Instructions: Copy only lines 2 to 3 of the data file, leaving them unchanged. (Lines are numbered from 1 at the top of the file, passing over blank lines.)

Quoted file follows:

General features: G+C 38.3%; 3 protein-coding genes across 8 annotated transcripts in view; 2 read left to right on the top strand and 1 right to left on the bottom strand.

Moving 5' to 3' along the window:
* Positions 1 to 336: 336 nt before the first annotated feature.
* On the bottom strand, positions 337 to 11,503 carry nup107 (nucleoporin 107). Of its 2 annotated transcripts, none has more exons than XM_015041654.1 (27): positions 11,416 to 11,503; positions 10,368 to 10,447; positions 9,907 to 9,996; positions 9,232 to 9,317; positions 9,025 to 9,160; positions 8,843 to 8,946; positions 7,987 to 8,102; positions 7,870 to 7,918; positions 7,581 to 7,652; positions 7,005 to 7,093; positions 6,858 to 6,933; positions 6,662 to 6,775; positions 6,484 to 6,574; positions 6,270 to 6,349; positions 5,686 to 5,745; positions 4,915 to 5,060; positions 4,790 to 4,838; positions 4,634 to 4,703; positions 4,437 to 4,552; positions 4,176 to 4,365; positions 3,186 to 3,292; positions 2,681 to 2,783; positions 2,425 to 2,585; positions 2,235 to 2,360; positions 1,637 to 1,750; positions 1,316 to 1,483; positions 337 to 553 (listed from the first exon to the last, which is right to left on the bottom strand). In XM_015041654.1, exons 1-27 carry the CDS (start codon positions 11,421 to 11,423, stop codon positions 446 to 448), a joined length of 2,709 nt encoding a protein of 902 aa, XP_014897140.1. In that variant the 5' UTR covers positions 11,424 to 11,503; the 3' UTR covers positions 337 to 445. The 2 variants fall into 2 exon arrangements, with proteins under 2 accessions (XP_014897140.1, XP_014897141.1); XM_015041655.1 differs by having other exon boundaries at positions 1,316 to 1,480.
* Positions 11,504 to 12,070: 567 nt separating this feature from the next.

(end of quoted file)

Moving 5' to 3' along the window:
* Positions 1 to 336: 336 nt before the first annotated feature.